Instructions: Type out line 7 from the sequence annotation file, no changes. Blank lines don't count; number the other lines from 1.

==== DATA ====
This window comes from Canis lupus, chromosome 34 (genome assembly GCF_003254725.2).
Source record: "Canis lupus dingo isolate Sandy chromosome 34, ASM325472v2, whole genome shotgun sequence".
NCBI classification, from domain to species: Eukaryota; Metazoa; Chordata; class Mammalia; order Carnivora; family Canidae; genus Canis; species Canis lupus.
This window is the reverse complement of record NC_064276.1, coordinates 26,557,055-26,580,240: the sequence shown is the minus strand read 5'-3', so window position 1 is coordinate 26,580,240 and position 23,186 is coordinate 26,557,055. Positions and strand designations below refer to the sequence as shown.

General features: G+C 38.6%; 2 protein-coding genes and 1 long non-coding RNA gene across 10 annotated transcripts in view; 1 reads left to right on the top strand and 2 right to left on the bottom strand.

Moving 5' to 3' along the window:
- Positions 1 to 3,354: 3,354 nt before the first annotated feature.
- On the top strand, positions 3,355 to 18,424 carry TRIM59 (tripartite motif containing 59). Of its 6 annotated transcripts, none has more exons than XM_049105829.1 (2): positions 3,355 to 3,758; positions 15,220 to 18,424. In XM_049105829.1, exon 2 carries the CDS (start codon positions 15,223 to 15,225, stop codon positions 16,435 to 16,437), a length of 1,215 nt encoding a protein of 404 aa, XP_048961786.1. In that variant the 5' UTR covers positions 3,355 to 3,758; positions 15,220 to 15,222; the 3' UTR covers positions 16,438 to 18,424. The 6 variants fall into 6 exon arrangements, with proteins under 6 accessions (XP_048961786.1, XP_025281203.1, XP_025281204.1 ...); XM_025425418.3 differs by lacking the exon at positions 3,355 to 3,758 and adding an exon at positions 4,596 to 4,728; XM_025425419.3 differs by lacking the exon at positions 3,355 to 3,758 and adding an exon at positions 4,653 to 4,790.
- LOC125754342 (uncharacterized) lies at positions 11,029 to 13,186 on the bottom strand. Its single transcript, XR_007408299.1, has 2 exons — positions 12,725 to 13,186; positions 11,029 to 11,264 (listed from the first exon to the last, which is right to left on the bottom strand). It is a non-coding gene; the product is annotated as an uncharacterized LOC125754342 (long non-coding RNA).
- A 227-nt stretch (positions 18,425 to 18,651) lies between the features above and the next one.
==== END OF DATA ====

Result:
- Positions 1 to 3,354: 3,354 nt before the first annotated feature.